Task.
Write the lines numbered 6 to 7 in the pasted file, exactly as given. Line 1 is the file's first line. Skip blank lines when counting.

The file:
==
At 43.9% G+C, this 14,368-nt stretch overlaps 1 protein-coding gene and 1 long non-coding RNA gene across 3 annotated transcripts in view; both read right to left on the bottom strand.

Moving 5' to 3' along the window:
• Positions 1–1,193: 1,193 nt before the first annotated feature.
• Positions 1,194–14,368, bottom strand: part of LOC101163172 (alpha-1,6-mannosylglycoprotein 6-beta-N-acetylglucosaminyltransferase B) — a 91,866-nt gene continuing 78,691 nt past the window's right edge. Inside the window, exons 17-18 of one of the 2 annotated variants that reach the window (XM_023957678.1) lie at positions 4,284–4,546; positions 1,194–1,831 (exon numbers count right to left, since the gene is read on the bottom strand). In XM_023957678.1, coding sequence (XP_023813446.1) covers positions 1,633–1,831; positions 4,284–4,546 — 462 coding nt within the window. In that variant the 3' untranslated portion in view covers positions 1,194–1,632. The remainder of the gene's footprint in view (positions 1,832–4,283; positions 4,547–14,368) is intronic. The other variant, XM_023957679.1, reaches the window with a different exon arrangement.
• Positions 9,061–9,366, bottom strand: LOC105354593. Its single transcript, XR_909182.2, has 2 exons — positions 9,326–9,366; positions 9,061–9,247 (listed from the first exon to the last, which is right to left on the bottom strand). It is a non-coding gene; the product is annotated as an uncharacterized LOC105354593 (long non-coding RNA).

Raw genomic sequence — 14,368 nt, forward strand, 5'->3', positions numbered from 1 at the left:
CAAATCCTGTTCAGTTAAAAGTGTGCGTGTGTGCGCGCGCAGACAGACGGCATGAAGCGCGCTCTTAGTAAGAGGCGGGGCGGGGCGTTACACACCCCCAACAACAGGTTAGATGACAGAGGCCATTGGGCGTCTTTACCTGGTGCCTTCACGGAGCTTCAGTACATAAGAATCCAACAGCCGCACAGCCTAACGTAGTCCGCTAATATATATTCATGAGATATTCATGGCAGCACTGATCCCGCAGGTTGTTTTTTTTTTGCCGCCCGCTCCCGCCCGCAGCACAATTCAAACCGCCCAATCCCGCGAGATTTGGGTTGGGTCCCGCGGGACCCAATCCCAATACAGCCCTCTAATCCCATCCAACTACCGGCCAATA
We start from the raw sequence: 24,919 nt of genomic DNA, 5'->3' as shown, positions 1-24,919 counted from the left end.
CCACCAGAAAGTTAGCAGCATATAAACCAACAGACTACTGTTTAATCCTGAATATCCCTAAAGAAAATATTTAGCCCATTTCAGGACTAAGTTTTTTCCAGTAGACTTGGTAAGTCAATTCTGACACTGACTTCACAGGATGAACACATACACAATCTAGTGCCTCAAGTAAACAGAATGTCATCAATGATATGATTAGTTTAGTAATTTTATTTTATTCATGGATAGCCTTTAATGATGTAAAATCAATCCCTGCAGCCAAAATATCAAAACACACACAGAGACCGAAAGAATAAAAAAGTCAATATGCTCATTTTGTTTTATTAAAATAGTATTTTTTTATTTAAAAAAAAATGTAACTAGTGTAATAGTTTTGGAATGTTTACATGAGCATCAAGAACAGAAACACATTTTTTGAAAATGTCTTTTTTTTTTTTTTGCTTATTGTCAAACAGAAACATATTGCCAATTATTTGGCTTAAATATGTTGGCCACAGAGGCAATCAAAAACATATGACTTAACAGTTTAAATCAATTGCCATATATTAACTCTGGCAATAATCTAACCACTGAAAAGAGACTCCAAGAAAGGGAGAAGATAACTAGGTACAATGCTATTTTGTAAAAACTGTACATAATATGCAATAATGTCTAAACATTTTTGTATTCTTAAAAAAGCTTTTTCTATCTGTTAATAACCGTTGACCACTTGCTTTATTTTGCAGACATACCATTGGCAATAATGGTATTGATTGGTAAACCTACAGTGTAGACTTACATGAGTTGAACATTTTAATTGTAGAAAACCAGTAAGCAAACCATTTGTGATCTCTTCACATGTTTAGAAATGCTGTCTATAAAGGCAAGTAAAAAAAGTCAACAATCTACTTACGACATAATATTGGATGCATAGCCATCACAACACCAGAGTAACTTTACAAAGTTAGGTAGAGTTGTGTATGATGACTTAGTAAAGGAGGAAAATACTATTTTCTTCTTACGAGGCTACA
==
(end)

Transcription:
Raw genomic sequence — 14,368 nt, forward strand, 5'->3', positions numbered from 1 at the left:
CAAATCCTGTTCAGTTAAAAGTGTGCGTGTGTGCGCGCGCAGACAGACGGCATGAAGCGCGCTCTTAGTAAGAGGCGGGGCGGGGCGTTACACACCCCCAACAACAGGTTAGATGACAGAGGCCATTGGGCGTCTTTACCTGGTGCCTTCACGGAGCTTCAGTACATAAGAATCCAACAGCCGCACAGCCTAACGTAGTCCGCTAATATATATTCATGAGATATTCATGGCAGCACTGATCCCGCAGGTTGTTTTTTTTTTGCCGCCCGCTCCCGCCCGCAGCACAATTCAAACCGCCCAATCCCGCGAGATTTGGGTTGGGTCCCGCGGGACCCAATCCCAATACAGCCCTCTAATCCCATCCAACTACCGGCCAATA